Creating Ethical Dilemmas Before Birth
We know that the ever-expanding permutations of rescue technology complicate treatment decisions for persons who are seriously ill and may be dying. On the other end of the spectrum, the field of bioethics cut its teeth on dilemmas surrounding imperiled newborns in the 70s and 80s. Now advancing medical technology is making it possible to struggle with life or death decisions well before birth, and perhaps on a routine basis. Abortion is and ought to be a fraught decision (Sella 2010). For women learning of a fetal anomaly in the context of a wanted pregnancy, the decision is a “travesty” (Sandelowski 2005).
Non-invasive prenatal testing (NIPT) enables more information to be derived more readily and earlier in a pregnancy than ever before. A positive diagnosis of a fetal anomaly can easily come while the fact of the pregnancy is still closely held (Skotko 2009). In my own family I recently received news of a long-awaited pregnancy that was already three months along. The dad-to-be said, “We wanted to make sure everything was all right with the baby before we told everyone.” Left unsaid was the real possibility that if NIPT had revealed bad news, they might have chosen to terminate the pregnancy quietly.
The lack of daylight between NIPT and abortion causes some to argue that the push for reliable testing as early in the pregnancy as possible has a eugenic agenda (Thomas and Rothman 2016). The proof, for them, is in the pudding: fewer Down Syndrome babies is one outcome (Skotko 2009). More complete knowledge early in the pregnancy serves a variety of motives from parental, medical, societal and reimbursement perspectives, and the urgency for it is unlikely to abate.
Just how many abortions can be linked to fetal anomaly may be difficult to know. Research estimates 13% in the US (Finer et al 2005). But women are not required to disclose their reasons for seeking to end a pregnancy, so statistics may be unreliable (Allen 2017). Very divergent life circumstances for the woman, the family, and the fetus bring people face to face with a decision to terminate. As long as some states feel duty-bound to legislate on behalf of the fetus, the gateways to abortion will be narrow and fully manned, even as full throated support for vulnerable newborns and children may be muted (Mernit 2012).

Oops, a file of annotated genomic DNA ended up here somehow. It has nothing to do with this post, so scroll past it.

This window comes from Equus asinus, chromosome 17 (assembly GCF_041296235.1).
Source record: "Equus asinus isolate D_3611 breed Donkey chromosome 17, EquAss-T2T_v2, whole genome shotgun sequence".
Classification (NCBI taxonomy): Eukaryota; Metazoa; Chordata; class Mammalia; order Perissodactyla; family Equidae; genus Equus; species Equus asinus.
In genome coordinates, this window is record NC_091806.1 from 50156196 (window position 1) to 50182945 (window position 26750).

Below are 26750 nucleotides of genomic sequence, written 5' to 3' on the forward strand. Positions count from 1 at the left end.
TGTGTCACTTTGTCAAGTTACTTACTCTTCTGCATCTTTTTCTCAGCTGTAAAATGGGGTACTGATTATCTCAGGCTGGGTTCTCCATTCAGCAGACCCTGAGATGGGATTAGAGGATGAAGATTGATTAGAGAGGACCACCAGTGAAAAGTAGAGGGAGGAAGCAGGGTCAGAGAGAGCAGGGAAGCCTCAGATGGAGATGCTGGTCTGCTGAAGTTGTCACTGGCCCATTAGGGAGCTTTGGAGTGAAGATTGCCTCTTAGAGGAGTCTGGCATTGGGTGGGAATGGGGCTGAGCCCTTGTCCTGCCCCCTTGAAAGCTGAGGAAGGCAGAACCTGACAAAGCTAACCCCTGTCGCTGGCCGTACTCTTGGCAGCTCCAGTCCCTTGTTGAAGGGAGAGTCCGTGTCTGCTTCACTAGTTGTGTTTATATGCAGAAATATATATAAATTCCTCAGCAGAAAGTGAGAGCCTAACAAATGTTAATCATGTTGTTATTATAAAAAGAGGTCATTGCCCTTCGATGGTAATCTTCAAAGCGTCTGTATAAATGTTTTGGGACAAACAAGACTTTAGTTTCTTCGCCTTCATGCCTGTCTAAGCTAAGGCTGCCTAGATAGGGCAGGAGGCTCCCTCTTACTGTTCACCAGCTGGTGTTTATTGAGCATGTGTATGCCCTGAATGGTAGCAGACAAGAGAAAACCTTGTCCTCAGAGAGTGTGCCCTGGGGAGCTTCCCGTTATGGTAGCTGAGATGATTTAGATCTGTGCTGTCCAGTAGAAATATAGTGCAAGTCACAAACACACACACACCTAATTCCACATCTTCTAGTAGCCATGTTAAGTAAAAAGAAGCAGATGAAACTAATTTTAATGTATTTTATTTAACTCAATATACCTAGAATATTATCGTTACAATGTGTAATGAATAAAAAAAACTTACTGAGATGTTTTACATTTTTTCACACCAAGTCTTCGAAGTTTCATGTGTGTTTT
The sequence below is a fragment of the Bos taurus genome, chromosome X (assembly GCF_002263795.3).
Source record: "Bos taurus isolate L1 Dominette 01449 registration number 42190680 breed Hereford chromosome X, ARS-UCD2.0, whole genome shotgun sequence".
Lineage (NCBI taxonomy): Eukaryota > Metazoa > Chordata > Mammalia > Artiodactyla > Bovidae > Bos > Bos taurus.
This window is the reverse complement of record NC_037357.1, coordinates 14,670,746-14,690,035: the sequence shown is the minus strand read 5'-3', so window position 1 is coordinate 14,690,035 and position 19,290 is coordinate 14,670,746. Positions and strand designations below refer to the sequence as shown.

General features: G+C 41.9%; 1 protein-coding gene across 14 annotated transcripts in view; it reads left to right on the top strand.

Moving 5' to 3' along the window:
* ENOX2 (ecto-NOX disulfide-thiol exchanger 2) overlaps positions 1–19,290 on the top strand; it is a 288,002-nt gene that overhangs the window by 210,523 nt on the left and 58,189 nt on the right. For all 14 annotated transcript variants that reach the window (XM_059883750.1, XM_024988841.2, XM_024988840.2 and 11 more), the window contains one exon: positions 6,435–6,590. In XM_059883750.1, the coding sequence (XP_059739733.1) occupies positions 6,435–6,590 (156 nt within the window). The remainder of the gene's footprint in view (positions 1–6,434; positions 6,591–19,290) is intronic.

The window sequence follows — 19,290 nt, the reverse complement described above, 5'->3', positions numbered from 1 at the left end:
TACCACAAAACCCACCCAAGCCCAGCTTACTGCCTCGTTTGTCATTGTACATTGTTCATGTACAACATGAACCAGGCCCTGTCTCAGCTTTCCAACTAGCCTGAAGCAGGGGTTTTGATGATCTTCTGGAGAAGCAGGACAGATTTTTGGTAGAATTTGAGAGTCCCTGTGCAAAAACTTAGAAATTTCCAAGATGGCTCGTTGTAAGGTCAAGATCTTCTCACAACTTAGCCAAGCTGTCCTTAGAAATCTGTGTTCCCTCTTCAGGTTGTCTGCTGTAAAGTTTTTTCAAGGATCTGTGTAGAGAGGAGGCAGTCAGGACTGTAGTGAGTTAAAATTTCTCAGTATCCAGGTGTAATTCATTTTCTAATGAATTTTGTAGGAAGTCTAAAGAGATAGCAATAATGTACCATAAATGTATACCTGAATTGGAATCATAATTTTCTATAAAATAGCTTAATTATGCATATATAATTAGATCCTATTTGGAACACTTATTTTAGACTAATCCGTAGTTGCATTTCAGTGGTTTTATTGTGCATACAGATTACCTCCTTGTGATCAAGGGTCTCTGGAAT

Pregnancy termination for reasons of fetal anomaly does not often appear in the press coverage of the abortion controversy. Nine states have attempted to ban abortion or the offering of information about abortion in cases of genetic anomaly (Guttmacher 2019). As several other states have constrained or eliminated access to abortion in recent months, logic dictates that more children with special needs could be born, whether or not their families are willing and able to care for them. In what ways are they to be welcomed? While eugenics warnings have been raised, right to life groups seem not to have jumped on this particular bandwagon (Students for Life for America (2019) is an exception). Access to comprehensive prenatal care may not convey awareness of the dilemmas created by “routine” testing, regardless of meticulous informed consent (Tsuge 2016). Devastated by a detected anomaly, women look around and notice that their struggles have just begun. They can run the gauntlet of a stigmatized ending to the pregnancy. They can arrange for perinatal hospice in case of a terminal diagnosis, should they decide to carry the pregnancy to term. Or they face giving birth to a special needs child within a society that undervalues the contributions and dependence of these youngsters and fails to guarantee basic health care and other supports. The use of NIPT connects inevitably to a disposition in US society that may wish to “cure” the “disease” of disability by eliminating those bearing it ahead of their appearance among us (Wasserman and Asch 2006). Perhaps the real prize in US society is not life itself before or after birth, but rather the technology that allows us to exercise our cherished autonomy to disavow what differs from our ideal.
- Allen, S. (2016, April 11). Fetal Anomaly is the Most Extreme Abortion Bill Yet [Daily Beast]. Retrieved from https://www.thedailybeast.com/fetal-anomaly-is-the-most-extreme-abortion-bill-yet
- Finer, L. B., Frohwirth, L. F., Dauphinee, L. A., Singh, S., & Moore, A. M. (2005). Reasons U.S. Women Have Abortions: Quantitative and Qualitative Perspectives. Perspectives on Sexual and Reproductive Health, 37(3), 110–118.
- Guttmacher Institute. (2019). Abortion Bans in Case of Race or Sex Selection or Genetic Anomaly (State Laws and Policies). New York, NY: Guttmacher Institute. Retrieved from https://www.guttmacher.org/state-policy/explore/abortion-bans-cases-sex-or-race-selection-or-genetic-anomaly
- Mernit, J. L. (2012, May 29). The Pro-Life Paradox. Retrieved from https://prospect.org/article/pro-life-paradox
- Sandelowski, M., & Barroso, J. (2005). The Travesty of Choosing after Positive Prenatal Diagnosis. Journal of Obstetric, Gynecologic, and Neonatal Nursing, 34(3), 307–318.
- Sella, S. (2010). Maternal Indications. Atrium, (8), 1–3.
- Skotko, B. G. (2009). With New Prenatal Testing, Will Babies with Down Syndrome Slowly Disappear? Archives of Disease in Childhood, 94(11), 823–826.
- Students for Life of America. (2019). Prenatal Diagnosis and Fetal Anomaly. Retrieved from https://studentsforlife.org/high-school/fetal-anomaly/
- Thomas, G. M., & Rothman, B. K. (2016). Keeping the Back Door to Eugenics Ajar? Disability and the Future of Prenatal Screening. AMA Journal of Ethics, 18(4), 406–415.
- Tsuge, A. (2016). Ethical and Social Implications of Current Prenatal Genetic Testing. Journal of Mammalian Ova Research, 33(2), 109–113.
- Wasserman, D., & Asch, A. (2006). The Uncertain Rationale for Prenatal Disability Screening. AMA Journal of Ethics, 8(1), 53–56.